[Reviewed by stark]
Worms Of The Earth is the project of a professional colleague, Dan Barrett, who is also running the post-industrial webzine Wounds Of The Earth. I must admit that in contrast to his journalistic activity, “Sitra Achra” is my first contact with the artistic output of this American.
It’s easily noticeable that Dan cut his teeth on the genre, if not as a musician (though Worms Of The Earth already has some releases on its account), then certainly as a listener and fan. “Sitra Achra” is a term borrowed from Judaism and it means the force that stood in opposition to God. The CD has been released by industry8 and contains nine songs lasting a bit over fifty minutes.
The ritual, mantric aspect is something on which the majority of the compositions is set. It also adds a spicy oriental flavor to the whole and makes the album quite dynamic, because the center of gravity is moved from drone to a rhythmic layer. The first moment on “Sitra Achra” that really got me is the composition number three, “Gnarled Roots Suspend The Ruined Temple”, where beneath the percussions a whole range of moods is concealed, from gloomy mutterings and various religious fetishes (I’m hearing different influences derived from both Buddhism and Hinduism), Far East quasi-folk simple melodies to whispers and ethereal drones. Very good work, nicely arranged and sparkling with ideas.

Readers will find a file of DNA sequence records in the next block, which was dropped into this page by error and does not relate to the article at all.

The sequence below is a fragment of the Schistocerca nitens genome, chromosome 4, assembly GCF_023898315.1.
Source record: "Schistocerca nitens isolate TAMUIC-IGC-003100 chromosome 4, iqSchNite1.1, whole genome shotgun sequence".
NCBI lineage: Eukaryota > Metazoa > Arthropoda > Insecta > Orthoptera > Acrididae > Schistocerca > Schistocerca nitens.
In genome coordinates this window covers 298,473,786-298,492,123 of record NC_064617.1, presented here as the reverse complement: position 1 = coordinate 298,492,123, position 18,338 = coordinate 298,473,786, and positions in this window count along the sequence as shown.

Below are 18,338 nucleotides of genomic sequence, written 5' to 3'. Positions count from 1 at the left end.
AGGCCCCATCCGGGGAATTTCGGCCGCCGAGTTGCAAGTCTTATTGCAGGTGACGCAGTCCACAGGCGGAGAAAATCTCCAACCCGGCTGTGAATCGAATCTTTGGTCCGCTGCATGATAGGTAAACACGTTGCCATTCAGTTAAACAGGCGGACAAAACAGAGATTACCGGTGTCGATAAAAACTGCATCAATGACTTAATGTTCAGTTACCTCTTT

“Thagirion – Mired In A River Of Drowned Bodies” is also a strong point of the album. Contrary to “Gnarled Roots…” the choir has a leading role here, singing a religious chant in Latin. I must admit that I have a weakness for those already rather hackneyed tricks. For me it always works- exactly like “The Verge Of Somnolence” by Raison D’être from “The Absolute Supper” compilation. Later the piece takes on space, the choir is surrounded by a growing reverb and generally everything becomes more dreamy.
Personally speaking, the penultimate part of the disc is the one closest to my sensitivities: “Excising the Last Vestiges of Ahamkara”, where the rhythm doesn’t play a leading role. This is the part of deep melancholy drones and choirs (again), so that piece is both sacred and meditative.
Of course “Sitra Achra” is nothing particularly surprising within the genre. I don’t think this was the intention of the musician, because in addition to the aforementioned Raison D’être I notice some more or less conscious references to Herbst9, Endvra, Sephiroth and even Amir Baghiri. And, for example, this touching key melody and subtle electronic soundscapes of “Path Of Zamradiel” reflect the echoes of Atrium Carceri works. But Dan mixes different ambient (not just dark ambient) elements in a more than efficient way, what makes me listen to the CD with great pleasure, and when it comes to tracks number three, five and eight, almost with excitement.